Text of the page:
The job creation measures have helped to bring down the youth unemployment rate by three or four points to its lowest level. In the meantime, to recognize the special importance of young people, in this last year we have increased the direct investment for youth training and youth employment programs from $193 million to $236 million, a net increase in this one year alone. At a time when budgets are very limited and we are facing real fiscal restraint we have increased the investment for young people by $43 million. That means this year we will have 15,000 to 20,000 young people enlisted in various forms of internship programs, the youth service corps and other youth-related programs.

Our commitment to young people admits of no question from the Bloc Quebecois. We are committed to helping our young people get back to work.

Economy
Oral Question Period

2:40 p.m.

Lethbridge
Alberta

Reform

Ray Speaker Lethbridge

Mr. Speaker, the Liberals' February budget based its revenue projections on a GDP growth of 3.8 per cent. The actual growth in the first quarter of 1995 was less than 1 per cent. There is little prospect of improvement in the second quarter. The budget did not plan for a recession.

Is the Minister of Finance willing to admit that his budget forecasts are wrong and that his deficit targets are being threatened?

Economy
Oral Question Period

2:45 p.m.

LaSalle—Émard
Québec

Liberal

Paul Martin Minister of Finance and Minister responsible for the Federal Office of Regional Development-Quebec

Mr. Speaker, our deficit targets are not being threatened. At the time we made them we made it very clear that we have brought in both prudent assumptions for growth and for interest rates. We also put in place substantial contingency reserves. I can assure the hon. member that we are on target in terms of the deficit.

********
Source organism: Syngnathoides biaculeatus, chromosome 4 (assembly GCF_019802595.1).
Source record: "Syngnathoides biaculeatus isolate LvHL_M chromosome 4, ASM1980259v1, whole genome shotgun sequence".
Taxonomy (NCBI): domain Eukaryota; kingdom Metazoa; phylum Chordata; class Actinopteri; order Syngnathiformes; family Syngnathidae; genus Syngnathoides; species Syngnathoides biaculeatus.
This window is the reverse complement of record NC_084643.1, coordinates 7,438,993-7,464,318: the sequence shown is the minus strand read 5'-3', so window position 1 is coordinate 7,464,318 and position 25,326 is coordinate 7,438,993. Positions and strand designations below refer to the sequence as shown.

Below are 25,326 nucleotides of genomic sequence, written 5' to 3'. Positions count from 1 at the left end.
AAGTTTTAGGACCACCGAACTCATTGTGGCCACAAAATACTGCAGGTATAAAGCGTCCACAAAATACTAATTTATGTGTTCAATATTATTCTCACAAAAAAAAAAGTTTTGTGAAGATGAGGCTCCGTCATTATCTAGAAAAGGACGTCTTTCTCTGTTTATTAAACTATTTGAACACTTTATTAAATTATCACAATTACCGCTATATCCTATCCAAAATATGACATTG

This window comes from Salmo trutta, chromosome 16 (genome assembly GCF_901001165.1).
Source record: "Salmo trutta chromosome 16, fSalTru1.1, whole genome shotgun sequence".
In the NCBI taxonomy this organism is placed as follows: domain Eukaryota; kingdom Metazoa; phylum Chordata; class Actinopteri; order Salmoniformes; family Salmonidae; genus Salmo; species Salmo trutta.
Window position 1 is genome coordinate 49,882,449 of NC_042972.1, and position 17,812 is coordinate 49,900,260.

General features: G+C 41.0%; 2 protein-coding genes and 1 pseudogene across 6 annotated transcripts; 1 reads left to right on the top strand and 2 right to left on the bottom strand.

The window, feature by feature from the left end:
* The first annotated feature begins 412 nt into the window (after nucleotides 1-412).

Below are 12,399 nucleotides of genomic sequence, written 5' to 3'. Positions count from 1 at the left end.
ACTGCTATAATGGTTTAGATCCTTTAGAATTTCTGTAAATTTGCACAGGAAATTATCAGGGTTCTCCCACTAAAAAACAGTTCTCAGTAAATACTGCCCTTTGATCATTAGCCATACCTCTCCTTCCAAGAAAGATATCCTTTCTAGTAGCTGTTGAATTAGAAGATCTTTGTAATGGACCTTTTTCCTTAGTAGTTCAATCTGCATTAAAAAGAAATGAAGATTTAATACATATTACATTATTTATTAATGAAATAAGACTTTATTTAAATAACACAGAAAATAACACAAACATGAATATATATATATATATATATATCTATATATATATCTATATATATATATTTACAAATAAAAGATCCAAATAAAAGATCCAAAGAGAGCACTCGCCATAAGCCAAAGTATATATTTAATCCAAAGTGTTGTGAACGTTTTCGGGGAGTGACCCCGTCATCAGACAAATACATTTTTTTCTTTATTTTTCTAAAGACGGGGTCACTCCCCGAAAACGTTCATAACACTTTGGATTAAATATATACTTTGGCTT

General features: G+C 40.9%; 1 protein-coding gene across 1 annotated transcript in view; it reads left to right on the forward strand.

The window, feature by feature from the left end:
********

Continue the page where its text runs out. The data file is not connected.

The hon. member knows as well that a majority of economists projected strong growth for this year with a decline in growth next year in the United States and consequently in Canada. The view today on the decline that was projected, I believe, is that it is going to occur earlier than expected and that it should lead to an increase in growth next year.

Economy
Oral Question Period

2:45 p.m.

Lethbridge
Alberta

Reform

Ray Speaker Lethbridge

Mr. Speaker, there is speculation certainly in that answer. I do not think the minister can downplay the current poor economic conditions. A lot of Canadians are very concerned. They are concerned about their jobs. They are not buying houses as they did a few months ago. They are not buying cars. Consumer purchasing is down.

Reform has told the minister that the one thing government could do to restore consumer confidence is to lay out a plan to eliminate the deficit. The minister and the government have not taken our advice.

My supplementary question is for the same minister. What is the plan of the government to restore consumer confidence and avert a recession in the country?

Economy
Oral Question Period

2:45 p.m.

LaSalle—Émard
Québec

Liberal

Paul Martin Minister of Finance and Minister responsible for the Federal Office of Regional Development-Quebec

Mr. Speaker, the hon. member knows that consumer confidence is not dependent on whether the government provides, as we have decided to do, rolling two year targets in deficit reduction or a longer target.

The member also knows that the credibility of long term targets by Canadian governments has not been all that great. We are the first government in a long time to not only hit its target but to do substantially better. This is the realization of a